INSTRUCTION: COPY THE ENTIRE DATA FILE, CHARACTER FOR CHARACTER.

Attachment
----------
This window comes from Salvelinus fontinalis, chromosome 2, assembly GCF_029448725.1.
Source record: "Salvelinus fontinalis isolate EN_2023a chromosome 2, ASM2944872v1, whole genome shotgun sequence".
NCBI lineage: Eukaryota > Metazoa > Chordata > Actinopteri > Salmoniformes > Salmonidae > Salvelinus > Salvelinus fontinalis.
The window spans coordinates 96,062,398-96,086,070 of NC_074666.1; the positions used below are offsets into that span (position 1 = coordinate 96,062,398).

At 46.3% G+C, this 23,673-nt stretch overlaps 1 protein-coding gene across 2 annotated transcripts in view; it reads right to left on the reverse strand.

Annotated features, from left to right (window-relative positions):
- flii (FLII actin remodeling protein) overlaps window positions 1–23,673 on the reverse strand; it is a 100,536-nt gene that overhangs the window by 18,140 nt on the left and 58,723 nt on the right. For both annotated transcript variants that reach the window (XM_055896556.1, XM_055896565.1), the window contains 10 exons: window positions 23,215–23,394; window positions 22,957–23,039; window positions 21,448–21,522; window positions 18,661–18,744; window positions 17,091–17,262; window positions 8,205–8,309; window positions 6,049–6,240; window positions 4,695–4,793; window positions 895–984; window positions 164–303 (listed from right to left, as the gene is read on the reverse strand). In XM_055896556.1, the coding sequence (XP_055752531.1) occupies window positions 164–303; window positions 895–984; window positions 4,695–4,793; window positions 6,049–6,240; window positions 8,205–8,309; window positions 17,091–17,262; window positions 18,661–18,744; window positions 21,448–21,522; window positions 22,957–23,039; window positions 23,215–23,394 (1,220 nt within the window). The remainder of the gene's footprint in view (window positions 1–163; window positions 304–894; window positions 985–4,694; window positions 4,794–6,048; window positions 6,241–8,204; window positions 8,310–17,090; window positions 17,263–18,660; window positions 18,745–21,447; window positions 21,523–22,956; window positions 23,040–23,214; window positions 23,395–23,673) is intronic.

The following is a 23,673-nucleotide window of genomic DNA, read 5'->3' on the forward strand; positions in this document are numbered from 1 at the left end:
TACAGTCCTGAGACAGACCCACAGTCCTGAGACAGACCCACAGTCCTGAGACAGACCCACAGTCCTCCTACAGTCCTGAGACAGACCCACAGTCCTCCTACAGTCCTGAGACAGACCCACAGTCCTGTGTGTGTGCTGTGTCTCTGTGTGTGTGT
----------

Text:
This window comes from Salvelinus fontinalis, chromosome 2, assembly GCF_029448725.1.
Source record: "Salvelinus fontinalis isolate EN_2023a chromosome 2, ASM2944872v1, whole genome shotgun sequence".
NCBI lineage: Eukaryota > Metazoa > Chordata > Actinopteri > Salmoniformes > Salmonidae > Salvelinus > Salvelinus fontinalis.
The window spans coordinates 96,062,398-96,086,070 of NC_074666.1; the positions used below are offsets into that span (position 1 = coordinate 96,062,398).

At 46.3% G+C, this 23,673-nt stretch overlaps 1 protein-coding gene across 2 annotated transcripts in view; it reads right to left on the reverse strand.

Annotated features, from left to right (window-relative positions):
- flii (FLII actin remodeling protein) overlaps window positions 1–23,673 on the reverse strand; it is a 100,536-nt gene that overhangs the window by 18,140 nt on the left and 58,723 nt on the right. For both annotated transcript variants that reach the window (XM_055896556.1, XM_055896565.1), the window contains 10 exons: window positions 23,215–23,394; window positions 22,957–23,039; window positions 21,448–21,522; window positions 18,661–18,744; window positions 17,091–17,262; window positions 8,205–8,309; window positions 6,049–6,240; window positions 4,695–4,793; window positions 895–984; window positions 164–303 (listed from right to left, as the gene is read on the reverse strand). In XM_055896556.1, the coding sequence (XP_055752531.1) occupies window positions 164–303; window positions 895–984; window positions 4,695–4,793; window positions 6,049–6,240; window positions 8,205–8,309; window positions 17,091–17,262; window positions 18,661–18,744; window positions 21,448–21,522; window positions 22,957–23,039; window positions 23,215–23,394 (1,220 nt within the window). The remainder of the gene's footprint in view (window positions 1–163; window positions 304–894; window positions 985–4,694; window positions 4,794–6,048; window positions 6,241–8,204; window positions 8,310–17,090; window positions 17,263–18,660; window positions 18,745–21,447; window positions 21,523–22,956; window positions 23,040–23,214; window positions 23,395–23,673) is intronic.

The following is a 23,673-nucleotide window of genomic DNA, read 5'->3' on the forward strand; positions in this document are numbered from 1 at the left end:
TACAGTCCTGAGACAGACCCACAGTCCTGAGACAGACCCACAGTCCTGAGACAGACCCACAGTCCTCCTACAGTCCTGAGACAGACCCACAGTCCTCCTACAGTCCTGAGACAGACCCACAGTCCTGTGTGTGTGCTGTGTCTCTGTGTGTGTGT